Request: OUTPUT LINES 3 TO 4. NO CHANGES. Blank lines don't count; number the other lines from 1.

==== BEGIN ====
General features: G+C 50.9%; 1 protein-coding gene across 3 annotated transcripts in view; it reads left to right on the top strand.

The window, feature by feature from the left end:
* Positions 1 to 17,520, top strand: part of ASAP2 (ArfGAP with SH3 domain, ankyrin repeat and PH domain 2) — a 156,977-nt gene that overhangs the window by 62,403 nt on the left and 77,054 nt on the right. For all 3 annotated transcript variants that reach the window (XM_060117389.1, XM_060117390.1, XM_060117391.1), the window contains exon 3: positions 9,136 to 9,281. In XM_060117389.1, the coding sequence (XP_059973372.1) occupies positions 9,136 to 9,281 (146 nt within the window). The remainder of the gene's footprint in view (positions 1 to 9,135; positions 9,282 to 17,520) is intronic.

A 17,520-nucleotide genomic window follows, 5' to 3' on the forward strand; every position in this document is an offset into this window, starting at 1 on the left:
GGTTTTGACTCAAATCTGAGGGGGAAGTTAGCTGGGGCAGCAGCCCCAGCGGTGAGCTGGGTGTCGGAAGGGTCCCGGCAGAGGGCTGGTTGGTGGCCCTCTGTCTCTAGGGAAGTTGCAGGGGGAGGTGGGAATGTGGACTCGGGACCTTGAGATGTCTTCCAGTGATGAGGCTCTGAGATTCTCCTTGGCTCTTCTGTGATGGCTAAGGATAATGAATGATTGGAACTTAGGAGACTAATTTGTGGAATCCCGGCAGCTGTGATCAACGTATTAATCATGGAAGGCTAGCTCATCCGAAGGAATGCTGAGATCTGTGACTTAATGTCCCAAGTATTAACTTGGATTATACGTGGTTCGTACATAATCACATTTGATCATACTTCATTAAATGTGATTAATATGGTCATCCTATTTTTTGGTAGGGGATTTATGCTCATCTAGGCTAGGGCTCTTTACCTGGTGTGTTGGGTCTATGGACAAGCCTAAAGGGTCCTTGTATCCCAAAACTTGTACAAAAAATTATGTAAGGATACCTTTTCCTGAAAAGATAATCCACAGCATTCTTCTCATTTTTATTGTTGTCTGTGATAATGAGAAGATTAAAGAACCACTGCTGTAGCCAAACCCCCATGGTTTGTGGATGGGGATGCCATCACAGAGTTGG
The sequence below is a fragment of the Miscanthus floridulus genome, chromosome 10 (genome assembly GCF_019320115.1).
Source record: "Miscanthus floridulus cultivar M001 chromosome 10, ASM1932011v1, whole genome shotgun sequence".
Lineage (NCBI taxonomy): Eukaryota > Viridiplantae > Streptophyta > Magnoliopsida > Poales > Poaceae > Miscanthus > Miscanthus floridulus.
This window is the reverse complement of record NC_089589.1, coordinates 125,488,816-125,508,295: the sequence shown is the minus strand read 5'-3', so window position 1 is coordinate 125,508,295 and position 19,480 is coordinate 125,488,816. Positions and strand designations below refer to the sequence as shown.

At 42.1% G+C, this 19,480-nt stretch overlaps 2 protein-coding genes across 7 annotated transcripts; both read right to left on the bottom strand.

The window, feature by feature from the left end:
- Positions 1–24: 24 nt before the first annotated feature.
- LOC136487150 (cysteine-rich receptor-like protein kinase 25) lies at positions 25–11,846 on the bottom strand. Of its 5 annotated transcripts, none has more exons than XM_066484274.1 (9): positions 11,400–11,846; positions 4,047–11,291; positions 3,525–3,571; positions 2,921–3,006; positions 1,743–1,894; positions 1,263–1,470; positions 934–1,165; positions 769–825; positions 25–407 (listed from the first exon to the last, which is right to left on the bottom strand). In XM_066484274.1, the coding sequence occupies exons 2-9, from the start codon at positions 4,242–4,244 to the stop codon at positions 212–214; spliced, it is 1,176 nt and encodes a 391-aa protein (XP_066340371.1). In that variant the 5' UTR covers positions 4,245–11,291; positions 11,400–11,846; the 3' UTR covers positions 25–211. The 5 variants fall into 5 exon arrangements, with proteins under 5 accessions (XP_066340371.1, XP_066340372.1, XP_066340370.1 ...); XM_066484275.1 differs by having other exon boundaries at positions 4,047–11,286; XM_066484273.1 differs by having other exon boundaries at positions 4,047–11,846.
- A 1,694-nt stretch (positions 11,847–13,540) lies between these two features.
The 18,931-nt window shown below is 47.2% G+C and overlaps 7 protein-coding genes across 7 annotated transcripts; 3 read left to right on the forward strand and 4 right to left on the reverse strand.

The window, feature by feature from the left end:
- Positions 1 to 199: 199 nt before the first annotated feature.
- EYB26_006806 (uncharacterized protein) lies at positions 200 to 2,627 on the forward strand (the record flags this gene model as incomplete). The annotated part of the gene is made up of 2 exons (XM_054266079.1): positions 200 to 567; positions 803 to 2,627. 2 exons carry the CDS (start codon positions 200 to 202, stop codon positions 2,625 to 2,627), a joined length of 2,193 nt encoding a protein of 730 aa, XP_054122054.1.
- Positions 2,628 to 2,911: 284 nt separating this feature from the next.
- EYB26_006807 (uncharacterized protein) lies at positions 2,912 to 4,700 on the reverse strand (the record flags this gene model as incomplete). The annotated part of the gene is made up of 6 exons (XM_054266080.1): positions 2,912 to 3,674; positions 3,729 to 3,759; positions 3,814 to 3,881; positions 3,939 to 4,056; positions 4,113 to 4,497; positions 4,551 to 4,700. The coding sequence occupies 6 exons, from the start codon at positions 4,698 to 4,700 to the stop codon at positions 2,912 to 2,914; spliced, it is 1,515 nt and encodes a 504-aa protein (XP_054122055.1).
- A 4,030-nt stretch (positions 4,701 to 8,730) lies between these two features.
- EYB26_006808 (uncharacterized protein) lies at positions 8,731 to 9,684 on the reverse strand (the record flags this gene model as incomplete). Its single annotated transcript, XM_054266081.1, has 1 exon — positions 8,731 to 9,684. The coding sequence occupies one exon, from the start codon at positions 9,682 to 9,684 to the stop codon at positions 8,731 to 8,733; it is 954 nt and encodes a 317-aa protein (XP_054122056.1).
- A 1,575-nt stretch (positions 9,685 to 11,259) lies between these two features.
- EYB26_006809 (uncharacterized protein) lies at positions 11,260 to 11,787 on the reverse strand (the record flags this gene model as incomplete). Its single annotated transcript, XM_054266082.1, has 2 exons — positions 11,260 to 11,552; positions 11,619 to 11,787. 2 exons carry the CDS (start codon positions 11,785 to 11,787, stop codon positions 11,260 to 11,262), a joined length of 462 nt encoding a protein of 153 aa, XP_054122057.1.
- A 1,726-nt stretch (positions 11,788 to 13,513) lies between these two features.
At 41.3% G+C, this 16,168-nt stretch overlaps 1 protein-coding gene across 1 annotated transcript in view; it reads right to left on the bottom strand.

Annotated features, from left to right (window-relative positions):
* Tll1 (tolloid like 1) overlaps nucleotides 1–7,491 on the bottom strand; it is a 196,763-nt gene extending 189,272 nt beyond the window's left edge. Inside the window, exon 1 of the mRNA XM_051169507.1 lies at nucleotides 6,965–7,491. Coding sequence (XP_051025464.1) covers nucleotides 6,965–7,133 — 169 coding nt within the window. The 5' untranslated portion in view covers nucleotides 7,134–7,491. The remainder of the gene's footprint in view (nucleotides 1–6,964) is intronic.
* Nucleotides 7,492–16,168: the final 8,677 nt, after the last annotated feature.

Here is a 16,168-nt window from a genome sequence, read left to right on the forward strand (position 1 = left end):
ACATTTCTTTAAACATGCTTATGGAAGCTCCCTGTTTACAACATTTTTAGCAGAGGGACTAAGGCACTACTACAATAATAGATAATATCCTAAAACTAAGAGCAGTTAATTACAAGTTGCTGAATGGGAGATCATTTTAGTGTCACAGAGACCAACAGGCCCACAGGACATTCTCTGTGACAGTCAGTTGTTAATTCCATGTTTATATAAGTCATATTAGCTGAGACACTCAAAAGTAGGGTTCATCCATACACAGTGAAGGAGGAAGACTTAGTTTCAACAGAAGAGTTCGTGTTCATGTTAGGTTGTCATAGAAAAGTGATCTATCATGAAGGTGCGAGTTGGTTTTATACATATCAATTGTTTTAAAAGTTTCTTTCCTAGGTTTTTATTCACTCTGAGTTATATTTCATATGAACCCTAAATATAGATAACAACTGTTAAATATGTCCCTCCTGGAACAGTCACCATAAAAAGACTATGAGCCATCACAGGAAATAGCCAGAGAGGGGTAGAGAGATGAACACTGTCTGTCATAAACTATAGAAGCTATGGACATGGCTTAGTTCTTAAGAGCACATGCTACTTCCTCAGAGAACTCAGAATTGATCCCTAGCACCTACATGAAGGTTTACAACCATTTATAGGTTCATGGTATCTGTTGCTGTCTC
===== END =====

* Positions 1 to 17,520, top strand: part of ASAP2 (ArfGAP with SH3 domain, ankyrin repeat and PH domain 2) — a 156,977-nt gene that overhangs the window by 62,403 nt on the left and 77,054 nt on the right. For all 3 annotated transcript variants that reach the window (XM_060117389.1, XM_060117390.1, XM_060117391.1), the window contains exon 3: positions 9,136 to 9,281. In XM_060117389.1, the coding sequence (XP_059973372.1) occupies positions 9,136 to 9,281 (146 nt within the window). The remainder of the gene's footprint in view (positions 1 to 9,135; positions 9,282 to 17,520) is intronic.

A 17,520-nucleotide genomic window follows, 5' to 3' on the forward strand; every position in this document is an offset into this window, starting at 1 on the left: